Keywords Are Focal Points
An article in our local paper Saturday morning about using the right keywords for online resume submission caught my attention. But it left me scratching my head also. A short article that makes several good points, left a void in my thoughts on the subject. Being a Toastmaster, we too focus on correct and innovative word usage in our speeches during delivery to an audience.
The article I read states the 10 most overused (aka blase) Canadian keywords found in online resumes of job seekers. This is according to LinkedIn. For interests sake (and perhaps some Canadiana), these are;
1) extensive experience
5) team player
6) results oriented
8) proven track record
Keywords, more commonly known as “tags”, are words and phrases you select to attach within your online resume profile or a separate field set aside for keywords. These tags or keywords are used by online search engines ( i.e. google, bing, yahoo, etc) to catalog articles for quick retrieval when someone does an online search using the same keywords found in the online document. For example, I choose “personable” (because that’s what I am). Someone looking to fill a job opening in sales, for example, may enter it in the search criteria, knowing that the position requires “personable” skills. Lo and behold, your resume pops up because both keywords match. A match is made – you are seen! Bravo !
The article encourages people posting their resumes online to use unique keywords, perhaps even new words you create. And herein lies the problem of this 2-sided exchange. If you choose a very unique word or even create a new “buzzword” such as “main simplifier” instead of “minimalist“, the person looking to fill a job position also has to enter the same word to find you ! See the problem? Use too unique a word or one made up, and your resume may never pop up in a prospective employers search. What are the odds both sides use the same word, if the words are too unique or inventive? Perhaps similar in probability as winning a lottery! Astronomical even !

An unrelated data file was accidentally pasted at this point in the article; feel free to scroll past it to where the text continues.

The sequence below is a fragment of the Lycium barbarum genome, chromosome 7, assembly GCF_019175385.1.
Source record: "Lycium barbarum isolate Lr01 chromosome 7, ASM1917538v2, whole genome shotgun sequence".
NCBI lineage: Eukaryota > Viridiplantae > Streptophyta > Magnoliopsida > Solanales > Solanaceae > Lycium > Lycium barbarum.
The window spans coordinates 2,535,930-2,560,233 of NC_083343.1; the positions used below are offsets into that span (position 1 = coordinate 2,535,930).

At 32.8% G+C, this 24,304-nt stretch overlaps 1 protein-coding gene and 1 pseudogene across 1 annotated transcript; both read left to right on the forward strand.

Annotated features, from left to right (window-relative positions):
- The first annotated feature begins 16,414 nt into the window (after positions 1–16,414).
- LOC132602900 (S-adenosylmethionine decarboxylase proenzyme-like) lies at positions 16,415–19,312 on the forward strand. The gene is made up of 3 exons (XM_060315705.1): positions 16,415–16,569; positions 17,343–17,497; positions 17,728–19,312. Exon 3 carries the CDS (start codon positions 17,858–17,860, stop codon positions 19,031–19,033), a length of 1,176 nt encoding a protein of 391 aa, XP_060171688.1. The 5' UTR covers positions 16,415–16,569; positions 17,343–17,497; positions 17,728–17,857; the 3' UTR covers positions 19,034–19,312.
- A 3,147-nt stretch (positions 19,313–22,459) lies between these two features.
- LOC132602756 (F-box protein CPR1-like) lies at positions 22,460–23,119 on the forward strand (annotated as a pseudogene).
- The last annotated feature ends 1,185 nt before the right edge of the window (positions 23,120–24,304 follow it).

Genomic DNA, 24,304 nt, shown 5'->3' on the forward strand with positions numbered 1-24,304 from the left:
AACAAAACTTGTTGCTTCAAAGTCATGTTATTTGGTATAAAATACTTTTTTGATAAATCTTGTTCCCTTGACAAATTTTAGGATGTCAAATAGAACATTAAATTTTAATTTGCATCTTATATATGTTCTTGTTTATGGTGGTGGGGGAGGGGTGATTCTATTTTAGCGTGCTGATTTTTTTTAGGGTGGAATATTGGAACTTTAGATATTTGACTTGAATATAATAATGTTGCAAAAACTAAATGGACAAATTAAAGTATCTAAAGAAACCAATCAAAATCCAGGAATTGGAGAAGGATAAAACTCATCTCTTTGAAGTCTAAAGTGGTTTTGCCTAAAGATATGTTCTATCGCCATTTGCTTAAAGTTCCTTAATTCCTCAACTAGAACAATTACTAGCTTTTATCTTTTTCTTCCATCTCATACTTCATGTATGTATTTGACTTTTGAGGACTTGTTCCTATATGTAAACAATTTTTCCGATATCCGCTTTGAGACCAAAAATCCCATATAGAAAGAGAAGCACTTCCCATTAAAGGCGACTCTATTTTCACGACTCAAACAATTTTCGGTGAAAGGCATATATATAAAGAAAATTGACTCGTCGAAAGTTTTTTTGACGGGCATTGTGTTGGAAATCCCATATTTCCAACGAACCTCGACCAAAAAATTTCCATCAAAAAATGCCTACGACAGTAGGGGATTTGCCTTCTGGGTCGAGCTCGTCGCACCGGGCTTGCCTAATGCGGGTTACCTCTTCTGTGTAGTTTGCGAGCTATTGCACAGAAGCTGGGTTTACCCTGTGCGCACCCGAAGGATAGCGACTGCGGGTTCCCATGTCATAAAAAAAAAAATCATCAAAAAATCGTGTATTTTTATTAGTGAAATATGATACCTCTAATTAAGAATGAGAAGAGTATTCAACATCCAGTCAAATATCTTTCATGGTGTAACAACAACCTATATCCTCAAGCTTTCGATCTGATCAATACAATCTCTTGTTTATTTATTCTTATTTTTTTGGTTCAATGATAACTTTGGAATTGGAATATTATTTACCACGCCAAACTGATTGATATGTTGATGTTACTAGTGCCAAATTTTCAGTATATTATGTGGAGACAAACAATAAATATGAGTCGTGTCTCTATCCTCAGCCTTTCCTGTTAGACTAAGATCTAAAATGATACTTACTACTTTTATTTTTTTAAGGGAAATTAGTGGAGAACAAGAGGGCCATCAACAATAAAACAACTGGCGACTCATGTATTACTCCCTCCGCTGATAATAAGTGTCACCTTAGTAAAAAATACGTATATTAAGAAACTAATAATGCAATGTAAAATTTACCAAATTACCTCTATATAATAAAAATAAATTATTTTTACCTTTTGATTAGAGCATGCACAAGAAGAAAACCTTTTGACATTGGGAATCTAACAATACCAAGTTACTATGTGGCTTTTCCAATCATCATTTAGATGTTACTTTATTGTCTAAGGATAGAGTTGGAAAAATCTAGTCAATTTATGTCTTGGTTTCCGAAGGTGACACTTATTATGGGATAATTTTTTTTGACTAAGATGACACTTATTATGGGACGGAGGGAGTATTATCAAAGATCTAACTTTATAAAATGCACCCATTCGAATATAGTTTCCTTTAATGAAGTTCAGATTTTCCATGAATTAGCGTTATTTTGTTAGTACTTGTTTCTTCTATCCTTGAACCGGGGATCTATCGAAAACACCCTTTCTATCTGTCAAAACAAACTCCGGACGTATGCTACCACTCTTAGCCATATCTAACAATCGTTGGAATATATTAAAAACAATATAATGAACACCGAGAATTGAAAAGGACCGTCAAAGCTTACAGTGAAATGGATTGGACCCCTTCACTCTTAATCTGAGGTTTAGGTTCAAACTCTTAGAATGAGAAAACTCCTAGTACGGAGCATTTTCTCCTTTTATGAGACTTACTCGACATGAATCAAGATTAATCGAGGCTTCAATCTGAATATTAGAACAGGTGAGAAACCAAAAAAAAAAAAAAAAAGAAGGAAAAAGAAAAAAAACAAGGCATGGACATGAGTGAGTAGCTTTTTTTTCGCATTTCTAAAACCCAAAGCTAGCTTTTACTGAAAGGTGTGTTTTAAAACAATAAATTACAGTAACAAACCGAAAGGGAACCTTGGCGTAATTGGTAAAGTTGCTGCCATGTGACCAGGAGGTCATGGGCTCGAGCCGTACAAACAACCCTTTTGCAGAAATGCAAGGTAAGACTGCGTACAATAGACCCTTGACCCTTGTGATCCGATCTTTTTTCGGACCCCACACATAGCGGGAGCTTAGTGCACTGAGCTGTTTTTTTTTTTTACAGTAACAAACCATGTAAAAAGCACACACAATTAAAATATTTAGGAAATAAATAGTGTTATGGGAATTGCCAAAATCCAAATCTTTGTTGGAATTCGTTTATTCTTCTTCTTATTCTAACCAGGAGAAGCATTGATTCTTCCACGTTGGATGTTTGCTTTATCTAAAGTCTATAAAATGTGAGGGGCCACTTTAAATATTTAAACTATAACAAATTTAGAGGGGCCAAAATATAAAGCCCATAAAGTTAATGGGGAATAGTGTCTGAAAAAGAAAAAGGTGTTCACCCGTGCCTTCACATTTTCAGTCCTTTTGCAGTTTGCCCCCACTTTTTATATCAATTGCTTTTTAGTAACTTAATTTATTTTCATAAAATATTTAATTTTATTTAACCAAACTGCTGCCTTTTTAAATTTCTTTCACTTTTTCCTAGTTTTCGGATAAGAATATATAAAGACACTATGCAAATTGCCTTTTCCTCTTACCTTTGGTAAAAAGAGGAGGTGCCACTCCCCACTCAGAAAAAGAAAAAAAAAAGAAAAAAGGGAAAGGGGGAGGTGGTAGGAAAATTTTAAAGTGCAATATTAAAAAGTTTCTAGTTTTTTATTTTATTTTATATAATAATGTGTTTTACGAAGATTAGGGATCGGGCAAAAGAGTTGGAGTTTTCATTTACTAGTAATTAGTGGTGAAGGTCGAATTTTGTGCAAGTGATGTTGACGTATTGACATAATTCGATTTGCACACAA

We also have to remember, not everyone out there is an academic enshrined in proper english vernacular, perhaps bordering on Shakespearian. So we have to keep in mind to taylor to the lowest common demoninator for the broadest visibility.
Also, some so-called “overused” keywords really do best describe (and always will best describe) the task at hand. So why complicate life by inventing new words to denote the same attribute. For example, “multi-tasking” can be restated in newspeak as (I just invented), “many-handed”, “multi-thought“, “brain-whirr“, and whatever else you choose. Problem is, who is going to be able to dream up and use those same words as search criteria? Choose those and your resume may never be pulled up.
Words of newspeak look ok on marketing lingo or your biz card. It works there because it’s a one sided exchange. Our online resume keyword entry is a two-sided exchange, same as a lock and a key. One has to match the other.
Perhaps this is another example of ideas more commonly found as fodder in high-priced MBA programs. They may be good “food for thought”, pose lively discussions at your neighbhorhood java hut and class discussion forums. But in the real world of getting your resume seen, it may be of little value.
Also, ensure you use these same keywords (or tags) in your LinkedIn profile, as I did in mine.